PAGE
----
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Taxi drivers' plight leaves passengers out in the cold (2)


10:19, January 16, 2013

"Pay more or continue to freeze in the cold air," said one of 28 cabbies waiting outside a train station in downtown Xi'an. None of the drivers would start their engines unless passengers agreed to pay extra.

Chinese netizens have long complained about taxi services, grousing about long waits, exorbitant charges and poor service in general. Many believe the situation has worsened in recent years.

But the taxi drivers say they, too, are victims. Hefty franchise fees levied by taxi companies have left many drivers struggling with meager earnings, according to the cabbies.

Zhang said he and another driver who drive the same vehicle pay a total of 9,500 yuan (1,529 U.S. dollars) to a taxi company every month. He works at least 26 days a month, but makes an average of just 3,000 yuan in net income.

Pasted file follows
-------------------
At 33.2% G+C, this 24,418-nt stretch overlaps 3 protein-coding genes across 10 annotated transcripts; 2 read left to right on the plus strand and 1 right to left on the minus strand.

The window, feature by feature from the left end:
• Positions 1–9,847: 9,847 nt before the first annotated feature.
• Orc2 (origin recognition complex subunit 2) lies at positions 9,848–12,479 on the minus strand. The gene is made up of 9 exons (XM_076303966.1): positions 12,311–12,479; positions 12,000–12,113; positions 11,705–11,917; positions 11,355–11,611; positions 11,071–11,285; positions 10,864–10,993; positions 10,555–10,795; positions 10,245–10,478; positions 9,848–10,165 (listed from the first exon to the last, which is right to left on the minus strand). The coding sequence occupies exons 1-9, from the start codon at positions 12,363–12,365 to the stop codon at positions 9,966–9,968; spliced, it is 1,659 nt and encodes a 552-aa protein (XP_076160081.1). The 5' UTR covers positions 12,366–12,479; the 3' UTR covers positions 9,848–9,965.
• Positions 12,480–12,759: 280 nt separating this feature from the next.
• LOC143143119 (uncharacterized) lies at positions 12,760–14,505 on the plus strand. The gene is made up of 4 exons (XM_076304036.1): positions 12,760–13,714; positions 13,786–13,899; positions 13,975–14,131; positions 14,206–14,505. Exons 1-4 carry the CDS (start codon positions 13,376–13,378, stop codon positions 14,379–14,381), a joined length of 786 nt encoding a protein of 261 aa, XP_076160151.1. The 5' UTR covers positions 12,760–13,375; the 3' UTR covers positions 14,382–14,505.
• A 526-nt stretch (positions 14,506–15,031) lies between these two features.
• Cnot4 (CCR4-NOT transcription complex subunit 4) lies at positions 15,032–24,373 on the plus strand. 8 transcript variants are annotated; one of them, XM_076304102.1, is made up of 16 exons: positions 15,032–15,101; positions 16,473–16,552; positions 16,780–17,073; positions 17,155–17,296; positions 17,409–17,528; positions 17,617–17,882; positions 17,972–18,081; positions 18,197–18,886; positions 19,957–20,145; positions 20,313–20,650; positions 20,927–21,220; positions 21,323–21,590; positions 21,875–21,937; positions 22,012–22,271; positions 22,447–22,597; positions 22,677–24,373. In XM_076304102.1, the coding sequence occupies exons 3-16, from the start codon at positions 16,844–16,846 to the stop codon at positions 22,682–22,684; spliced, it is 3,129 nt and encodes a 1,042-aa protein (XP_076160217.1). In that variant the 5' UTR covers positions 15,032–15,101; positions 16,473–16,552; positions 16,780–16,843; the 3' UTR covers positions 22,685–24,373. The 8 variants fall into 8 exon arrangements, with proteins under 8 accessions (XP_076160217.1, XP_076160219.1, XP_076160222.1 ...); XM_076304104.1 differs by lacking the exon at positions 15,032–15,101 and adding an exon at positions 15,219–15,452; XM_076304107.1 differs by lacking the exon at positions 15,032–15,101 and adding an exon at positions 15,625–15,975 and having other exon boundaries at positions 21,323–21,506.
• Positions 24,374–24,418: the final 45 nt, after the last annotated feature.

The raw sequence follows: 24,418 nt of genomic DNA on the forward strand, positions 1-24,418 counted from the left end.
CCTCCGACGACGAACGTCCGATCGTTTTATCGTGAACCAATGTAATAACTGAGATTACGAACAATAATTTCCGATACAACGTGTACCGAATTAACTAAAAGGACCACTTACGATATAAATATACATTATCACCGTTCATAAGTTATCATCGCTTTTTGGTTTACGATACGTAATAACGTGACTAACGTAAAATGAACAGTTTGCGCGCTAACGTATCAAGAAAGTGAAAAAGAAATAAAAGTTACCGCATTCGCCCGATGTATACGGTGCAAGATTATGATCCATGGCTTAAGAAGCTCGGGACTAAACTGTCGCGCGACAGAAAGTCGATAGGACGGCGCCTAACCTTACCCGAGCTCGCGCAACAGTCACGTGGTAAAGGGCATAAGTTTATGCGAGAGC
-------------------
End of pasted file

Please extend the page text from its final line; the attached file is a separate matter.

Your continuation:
"I would've quit this job a long time ago if I didn't have to pay college tuition for my child," Zhang said.

The practice of having drivers register with taxi companies and pay monthly vehicle rental and management fees started in the late 1990s as city governments tried to regulate the market. In many cases, the cabbies have to purchase the vehicle and pay all operating costs on their own.

Industrial observers said the franchise mechanism is essentially a monopoly, with taxi companies demoralizing their drivers by levying excessive fees, leading to low driver morale and subsequent poor service.

"The companies sell their franchises after being authorized by the government and the entire process is conducted behind closed doors," said Yu Hui, a taxi industry researcher at the Chinese Academy of Social Sciences.

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